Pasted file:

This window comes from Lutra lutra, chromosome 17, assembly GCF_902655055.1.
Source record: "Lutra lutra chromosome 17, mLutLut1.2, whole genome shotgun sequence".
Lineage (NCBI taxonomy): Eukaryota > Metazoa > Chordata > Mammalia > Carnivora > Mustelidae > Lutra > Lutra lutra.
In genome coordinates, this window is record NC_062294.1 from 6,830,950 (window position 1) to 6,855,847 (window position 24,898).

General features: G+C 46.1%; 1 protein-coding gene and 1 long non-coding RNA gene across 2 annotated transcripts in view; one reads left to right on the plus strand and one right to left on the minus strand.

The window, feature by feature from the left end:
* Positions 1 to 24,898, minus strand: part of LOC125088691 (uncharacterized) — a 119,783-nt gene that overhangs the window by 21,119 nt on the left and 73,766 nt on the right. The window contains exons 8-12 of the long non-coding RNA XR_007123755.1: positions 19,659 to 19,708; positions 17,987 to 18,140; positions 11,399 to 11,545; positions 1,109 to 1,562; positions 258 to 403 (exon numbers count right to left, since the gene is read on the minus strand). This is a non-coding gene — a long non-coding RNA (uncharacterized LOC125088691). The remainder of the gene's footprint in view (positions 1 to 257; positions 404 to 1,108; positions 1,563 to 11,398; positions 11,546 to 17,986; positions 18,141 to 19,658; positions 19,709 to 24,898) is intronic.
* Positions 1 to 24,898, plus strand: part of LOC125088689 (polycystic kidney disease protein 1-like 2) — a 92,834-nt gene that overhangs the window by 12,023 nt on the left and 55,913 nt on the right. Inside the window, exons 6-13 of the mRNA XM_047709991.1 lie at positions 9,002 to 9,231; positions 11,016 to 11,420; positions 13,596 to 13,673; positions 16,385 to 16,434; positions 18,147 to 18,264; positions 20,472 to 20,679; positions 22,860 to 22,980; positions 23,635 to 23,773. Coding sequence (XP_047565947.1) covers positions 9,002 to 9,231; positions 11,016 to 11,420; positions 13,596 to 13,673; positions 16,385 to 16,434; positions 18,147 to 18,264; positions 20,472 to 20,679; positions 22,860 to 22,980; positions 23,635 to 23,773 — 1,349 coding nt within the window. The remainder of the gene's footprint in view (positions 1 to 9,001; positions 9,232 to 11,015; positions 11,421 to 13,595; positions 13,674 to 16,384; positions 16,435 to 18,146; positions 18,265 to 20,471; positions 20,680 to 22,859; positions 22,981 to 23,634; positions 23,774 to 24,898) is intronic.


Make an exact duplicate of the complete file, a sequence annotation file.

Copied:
This window comes from Lutra lutra, chromosome 17, assembly GCF_902655055.1.
Source record: "Lutra lutra chromosome 17, mLutLut1.2, whole genome shotgun sequence".
Lineage (NCBI taxonomy): Eukaryota > Metazoa > Chordata > Mammalia > Carnivora > Mustelidae > Lutra > Lutra lutra.
In genome coordinates, this window is record NC_062294.1 from 6,830,950 (window position 1) to 6,855,847 (window position 24,898).

General features: G+C 46.1%; 1 protein-coding gene and 1 long non-coding RNA gene across 2 annotated transcripts in view; one reads left to right on the plus strand and one right to left on the minus strand.

The window, feature by feature from the left end:
* Positions 1 to 24,898, minus strand: part of LOC125088691 (uncharacterized) — a 119,783-nt gene that overhangs the window by 21,119 nt on the left and 73,766 nt on the right. The window contains exons 8-12 of the long non-coding RNA XR_007123755.1: positions 19,659 to 19,708; positions 17,987 to 18,140; positions 11,399 to 11,545; positions 1,109 to 1,562; positions 258 to 403 (exon numbers count right to left, since the gene is read on the minus strand). This is a non-coding gene — a long non-coding RNA (uncharacterized LOC125088691). The remainder of the gene's footprint in view (positions 1 to 257; positions 404 to 1,108; positions 1,563 to 11,398; positions 11,546 to 17,986; positions 18,141 to 19,658; positions 19,709 to 24,898) is intronic.
* Positions 1 to 24,898, plus strand: part of LOC125088689 (polycystic kidney disease protein 1-like 2) — a 92,834-nt gene that overhangs the window by 12,023 nt on the left and 55,913 nt on the right. Inside the window, exons 6-13 of the mRNA XM_047709991.1 lie at positions 9,002 to 9,231; positions 11,016 to 11,420; positions 13,596 to 13,673; positions 16,385 to 16,434; positions 18,147 to 18,264; positions 20,472 to 20,679; positions 22,860 to 22,980; positions 23,635 to 23,773. Coding sequence (XP_047565947.1) covers positions 9,002 to 9,231; positions 11,016 to 11,420; positions 13,596 to 13,673; positions 16,385 to 16,434; positions 18,147 to 18,264; positions 20,472 to 20,679; positions 22,860 to 22,980; positions 23,635 to 23,773 — 1,349 coding nt within the window. The remainder of the gene's footprint in view (positions 1 to 9,001; positions 9,232 to 11,015; positions 11,421 to 13,595; positions 13,674 to 16,384; positions 16,435 to 18,146; positions 18,265 to 20,471; positions 20,680 to 22,859; positions 22,981 to 23,634; positions 23,774 to 24,898) is intronic.